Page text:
Iraq to damage shrines, blame U.S., Blair says

Officials worry Hussein will undermine campaign to win civilians' support

War in Iraq

April 03, 2003|By BLOOMBERG

LONDON - Iraqi President Saddam Hussein is planning to damage the country's Islamic shrines and blame coalition forces, British Prime Minister Tony Blair said.

U.S. forces have been engaged in fighting on the outskirts of Najaf and Karbala, both holy cities in Shiite Islam.

Karbala is the resting site of the Prophet Mohammed's grandson, Hussein.

"The Iraqi regime intends to damage the Iraqi holy sites with a view to blaming the coalition," Blair told Parliament.

"We are doing everything we can to protect the holy sites," he said.

As Blair was speaking, Iraqi Information Minister Mohammed al-Sahaf told a news conference in Baghdad that allied forces have shelled mosques and other holy sites in Karbala and Najaf.

The allies are fighting a "hearts and minds" operation to win the support of the Iraqi people and neighboring Muslim countries.

British officials are concerned that Hussein will undermine that campaign by blaming civilian deaths and damage to buildings and infrastructure on the U.S.-led forces.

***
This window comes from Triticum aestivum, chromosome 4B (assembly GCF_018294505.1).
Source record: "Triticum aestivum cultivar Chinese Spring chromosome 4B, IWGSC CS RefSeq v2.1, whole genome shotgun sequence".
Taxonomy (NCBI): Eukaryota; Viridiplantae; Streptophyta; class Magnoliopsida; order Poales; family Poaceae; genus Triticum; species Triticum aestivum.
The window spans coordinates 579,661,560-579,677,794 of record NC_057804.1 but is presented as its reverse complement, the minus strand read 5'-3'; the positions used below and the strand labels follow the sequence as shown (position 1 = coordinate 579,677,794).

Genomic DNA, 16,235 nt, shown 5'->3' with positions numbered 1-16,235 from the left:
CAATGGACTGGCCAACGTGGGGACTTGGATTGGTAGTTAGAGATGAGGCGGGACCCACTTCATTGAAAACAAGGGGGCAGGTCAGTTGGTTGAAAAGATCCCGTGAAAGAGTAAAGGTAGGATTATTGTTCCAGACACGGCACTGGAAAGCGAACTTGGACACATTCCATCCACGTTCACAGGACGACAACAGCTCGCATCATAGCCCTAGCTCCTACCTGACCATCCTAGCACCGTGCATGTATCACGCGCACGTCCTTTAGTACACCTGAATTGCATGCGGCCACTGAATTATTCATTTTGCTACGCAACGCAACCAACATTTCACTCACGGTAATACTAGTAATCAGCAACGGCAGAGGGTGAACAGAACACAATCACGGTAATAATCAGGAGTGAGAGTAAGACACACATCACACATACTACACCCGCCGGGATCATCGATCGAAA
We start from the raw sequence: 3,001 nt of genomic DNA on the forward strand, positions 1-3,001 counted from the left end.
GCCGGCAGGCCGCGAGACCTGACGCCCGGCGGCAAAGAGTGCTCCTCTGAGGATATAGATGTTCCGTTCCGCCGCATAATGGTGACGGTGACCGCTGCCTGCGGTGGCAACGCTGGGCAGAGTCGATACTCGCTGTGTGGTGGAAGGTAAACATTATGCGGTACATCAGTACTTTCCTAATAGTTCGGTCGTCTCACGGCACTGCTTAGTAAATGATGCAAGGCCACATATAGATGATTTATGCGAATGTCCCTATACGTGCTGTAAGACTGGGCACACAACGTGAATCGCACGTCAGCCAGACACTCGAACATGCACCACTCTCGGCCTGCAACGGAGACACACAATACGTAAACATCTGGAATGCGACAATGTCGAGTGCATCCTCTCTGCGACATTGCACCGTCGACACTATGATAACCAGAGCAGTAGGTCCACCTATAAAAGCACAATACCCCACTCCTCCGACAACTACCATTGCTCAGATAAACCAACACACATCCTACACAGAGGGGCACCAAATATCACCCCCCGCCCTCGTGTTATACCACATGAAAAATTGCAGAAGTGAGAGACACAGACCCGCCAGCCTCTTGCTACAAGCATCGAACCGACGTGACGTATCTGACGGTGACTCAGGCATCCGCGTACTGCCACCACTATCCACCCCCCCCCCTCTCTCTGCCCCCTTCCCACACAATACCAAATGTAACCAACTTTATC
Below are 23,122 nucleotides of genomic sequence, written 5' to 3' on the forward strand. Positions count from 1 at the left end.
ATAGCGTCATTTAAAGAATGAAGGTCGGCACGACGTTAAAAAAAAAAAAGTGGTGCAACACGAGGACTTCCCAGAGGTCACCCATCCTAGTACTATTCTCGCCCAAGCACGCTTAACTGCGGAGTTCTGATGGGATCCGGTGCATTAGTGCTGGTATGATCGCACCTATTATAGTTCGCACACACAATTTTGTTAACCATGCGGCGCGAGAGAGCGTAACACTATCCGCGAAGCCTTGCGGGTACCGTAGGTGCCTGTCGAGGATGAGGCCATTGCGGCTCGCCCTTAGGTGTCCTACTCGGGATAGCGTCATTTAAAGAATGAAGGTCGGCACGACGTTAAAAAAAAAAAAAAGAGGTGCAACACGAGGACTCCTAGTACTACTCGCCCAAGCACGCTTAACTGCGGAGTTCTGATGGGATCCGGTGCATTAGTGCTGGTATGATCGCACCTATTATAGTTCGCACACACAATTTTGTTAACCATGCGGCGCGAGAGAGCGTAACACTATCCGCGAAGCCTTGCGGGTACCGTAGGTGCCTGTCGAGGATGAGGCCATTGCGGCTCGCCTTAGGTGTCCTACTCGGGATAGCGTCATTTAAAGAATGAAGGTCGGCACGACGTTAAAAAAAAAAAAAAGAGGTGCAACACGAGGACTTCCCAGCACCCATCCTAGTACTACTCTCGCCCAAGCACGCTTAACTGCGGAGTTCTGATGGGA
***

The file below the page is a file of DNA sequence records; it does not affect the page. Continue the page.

The war to oust Hussein, secure the country's oil fields and destroy any banned weapons is now in its 14th day.

Allied forces also are fighting Iraqi units in the southern cities of Najaf, Nasiriyah and Basra.

The coalition has halted Iraqi operations in the west and is preparing an advance on Baghdad from the north, the U.S. military command said.

Blair said progress meant he doesn't see the need to follow the United States in sending more troops to Iraq.

"We don't believe at the present time that we need additional troops," Blair said, adding that he kept the situation "under review."

Still, there has been no large-scale Iraqi revolt against the regime, as planners had hoped.

The United States and Britain attribute this to regime coercion and fear.

Young people in Basra were being "shot in front of their parents" for refusing to fight, Blair told Parliament, citing "reports" he had received.

On the debate over the United Nations' role in postwar Iraq, Blair said: "It is a matter of agreement on both sides of the Atlantic that any interim government has to be U.N.-endorsed."

He added that cooperation over a postwar settlement for Iraq could be "a way to bring the international community back together again."

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